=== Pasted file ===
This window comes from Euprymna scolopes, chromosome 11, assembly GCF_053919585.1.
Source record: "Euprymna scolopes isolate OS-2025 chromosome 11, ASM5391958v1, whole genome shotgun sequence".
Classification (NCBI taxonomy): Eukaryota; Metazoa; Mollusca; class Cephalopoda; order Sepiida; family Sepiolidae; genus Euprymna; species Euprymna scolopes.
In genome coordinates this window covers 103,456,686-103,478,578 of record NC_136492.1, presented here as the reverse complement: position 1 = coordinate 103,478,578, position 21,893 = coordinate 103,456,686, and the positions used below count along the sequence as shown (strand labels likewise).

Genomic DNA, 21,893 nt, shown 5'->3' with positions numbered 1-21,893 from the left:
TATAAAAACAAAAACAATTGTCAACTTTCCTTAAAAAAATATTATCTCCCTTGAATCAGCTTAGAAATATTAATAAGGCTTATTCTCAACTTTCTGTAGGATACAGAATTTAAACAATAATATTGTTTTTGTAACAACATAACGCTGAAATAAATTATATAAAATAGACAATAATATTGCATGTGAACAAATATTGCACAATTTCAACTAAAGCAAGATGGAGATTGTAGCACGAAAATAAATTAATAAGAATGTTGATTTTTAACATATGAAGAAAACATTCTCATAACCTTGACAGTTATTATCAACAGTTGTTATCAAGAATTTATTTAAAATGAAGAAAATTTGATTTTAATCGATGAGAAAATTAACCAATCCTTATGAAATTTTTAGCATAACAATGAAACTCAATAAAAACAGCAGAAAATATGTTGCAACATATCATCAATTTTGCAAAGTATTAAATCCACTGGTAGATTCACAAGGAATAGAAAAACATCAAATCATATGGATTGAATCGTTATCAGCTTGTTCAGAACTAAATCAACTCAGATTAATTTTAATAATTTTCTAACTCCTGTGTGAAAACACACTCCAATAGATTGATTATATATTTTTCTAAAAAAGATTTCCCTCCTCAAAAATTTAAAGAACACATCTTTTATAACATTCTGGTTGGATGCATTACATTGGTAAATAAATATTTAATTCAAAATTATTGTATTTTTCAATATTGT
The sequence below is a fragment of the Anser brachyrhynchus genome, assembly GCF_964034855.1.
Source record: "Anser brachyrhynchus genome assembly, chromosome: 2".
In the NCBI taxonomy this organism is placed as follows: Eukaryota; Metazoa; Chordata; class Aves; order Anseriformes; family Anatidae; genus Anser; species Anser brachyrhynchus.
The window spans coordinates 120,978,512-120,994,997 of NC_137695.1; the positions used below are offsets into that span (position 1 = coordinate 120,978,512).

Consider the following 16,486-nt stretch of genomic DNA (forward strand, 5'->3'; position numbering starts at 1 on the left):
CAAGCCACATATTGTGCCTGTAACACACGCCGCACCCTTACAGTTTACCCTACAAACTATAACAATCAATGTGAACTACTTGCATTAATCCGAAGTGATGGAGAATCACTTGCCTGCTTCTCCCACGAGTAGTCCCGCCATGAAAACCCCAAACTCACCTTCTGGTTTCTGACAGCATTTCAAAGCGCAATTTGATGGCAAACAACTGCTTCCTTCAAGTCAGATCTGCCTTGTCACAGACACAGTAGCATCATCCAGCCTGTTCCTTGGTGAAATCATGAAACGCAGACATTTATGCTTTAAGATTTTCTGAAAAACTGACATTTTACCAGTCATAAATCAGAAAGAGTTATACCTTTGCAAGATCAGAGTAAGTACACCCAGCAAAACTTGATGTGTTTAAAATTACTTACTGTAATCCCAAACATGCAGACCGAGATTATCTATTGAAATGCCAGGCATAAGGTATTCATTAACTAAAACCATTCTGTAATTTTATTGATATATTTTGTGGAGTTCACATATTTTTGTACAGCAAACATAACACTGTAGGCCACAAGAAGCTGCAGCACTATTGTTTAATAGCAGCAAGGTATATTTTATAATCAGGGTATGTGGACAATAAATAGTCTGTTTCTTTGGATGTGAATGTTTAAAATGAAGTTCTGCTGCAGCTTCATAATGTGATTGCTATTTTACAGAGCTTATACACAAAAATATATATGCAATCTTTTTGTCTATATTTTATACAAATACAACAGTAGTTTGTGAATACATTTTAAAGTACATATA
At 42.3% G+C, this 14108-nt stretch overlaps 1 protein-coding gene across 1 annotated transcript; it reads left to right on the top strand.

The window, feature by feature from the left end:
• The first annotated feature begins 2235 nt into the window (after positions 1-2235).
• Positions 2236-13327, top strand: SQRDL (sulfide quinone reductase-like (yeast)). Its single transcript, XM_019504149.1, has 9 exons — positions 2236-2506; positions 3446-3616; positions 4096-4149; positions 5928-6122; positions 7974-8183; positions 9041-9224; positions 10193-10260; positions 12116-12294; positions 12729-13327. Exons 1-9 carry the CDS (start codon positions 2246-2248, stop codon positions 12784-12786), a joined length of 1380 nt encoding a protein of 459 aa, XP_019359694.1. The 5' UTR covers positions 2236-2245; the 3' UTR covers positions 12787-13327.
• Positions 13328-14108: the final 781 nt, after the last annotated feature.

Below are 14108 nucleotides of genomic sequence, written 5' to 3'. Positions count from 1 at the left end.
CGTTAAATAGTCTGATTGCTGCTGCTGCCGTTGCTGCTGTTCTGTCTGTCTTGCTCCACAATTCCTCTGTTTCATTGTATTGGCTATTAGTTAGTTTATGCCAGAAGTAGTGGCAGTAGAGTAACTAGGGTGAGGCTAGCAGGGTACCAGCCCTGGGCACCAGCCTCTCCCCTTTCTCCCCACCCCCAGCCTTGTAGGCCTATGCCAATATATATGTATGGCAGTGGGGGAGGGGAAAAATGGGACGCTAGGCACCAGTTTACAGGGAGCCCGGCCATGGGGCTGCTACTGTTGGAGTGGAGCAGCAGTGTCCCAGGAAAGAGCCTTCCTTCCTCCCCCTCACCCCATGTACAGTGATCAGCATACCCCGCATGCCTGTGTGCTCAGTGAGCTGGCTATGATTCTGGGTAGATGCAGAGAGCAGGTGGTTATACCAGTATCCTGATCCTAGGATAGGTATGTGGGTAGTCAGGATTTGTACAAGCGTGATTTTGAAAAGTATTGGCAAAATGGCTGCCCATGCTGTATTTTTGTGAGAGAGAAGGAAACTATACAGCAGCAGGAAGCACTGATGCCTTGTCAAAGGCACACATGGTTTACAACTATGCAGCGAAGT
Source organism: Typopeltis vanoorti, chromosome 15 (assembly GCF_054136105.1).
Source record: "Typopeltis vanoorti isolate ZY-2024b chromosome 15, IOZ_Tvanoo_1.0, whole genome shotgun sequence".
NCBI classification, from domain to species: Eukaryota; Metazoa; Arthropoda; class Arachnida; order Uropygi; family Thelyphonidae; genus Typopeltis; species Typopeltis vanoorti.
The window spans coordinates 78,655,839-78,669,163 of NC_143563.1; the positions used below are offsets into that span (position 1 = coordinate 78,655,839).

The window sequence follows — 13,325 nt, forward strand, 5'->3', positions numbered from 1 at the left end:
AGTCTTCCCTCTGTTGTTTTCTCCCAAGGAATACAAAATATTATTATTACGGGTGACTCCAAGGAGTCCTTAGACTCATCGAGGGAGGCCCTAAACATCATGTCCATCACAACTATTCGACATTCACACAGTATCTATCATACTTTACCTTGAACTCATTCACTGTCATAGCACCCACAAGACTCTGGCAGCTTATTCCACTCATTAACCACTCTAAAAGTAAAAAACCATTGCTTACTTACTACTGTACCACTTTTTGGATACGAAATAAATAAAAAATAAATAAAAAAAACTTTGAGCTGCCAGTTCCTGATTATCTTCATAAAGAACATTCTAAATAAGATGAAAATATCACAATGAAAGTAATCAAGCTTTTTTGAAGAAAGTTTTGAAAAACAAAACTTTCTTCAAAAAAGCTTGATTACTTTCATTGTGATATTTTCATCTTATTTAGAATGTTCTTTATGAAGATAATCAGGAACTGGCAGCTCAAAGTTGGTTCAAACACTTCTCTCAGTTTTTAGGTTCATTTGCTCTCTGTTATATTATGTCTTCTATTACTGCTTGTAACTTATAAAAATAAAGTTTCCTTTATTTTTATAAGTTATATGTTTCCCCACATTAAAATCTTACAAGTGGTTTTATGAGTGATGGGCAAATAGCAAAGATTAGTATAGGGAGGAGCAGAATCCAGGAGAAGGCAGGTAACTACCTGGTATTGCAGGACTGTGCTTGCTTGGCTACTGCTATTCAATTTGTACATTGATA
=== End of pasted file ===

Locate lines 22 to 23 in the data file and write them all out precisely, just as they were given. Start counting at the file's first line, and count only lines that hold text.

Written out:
NCBI classification, from domain to species: Eukaryota; Metazoa; Arthropoda; class Arachnida; order Uropygi; family Thelyphonidae; genus Typopeltis; species Typopeltis vanoorti.
The window spans coordinates 78,655,839-78,669,163 of NC_143563.1; the positions used below are offsets into that span (position 1 = coordinate 78,655,839).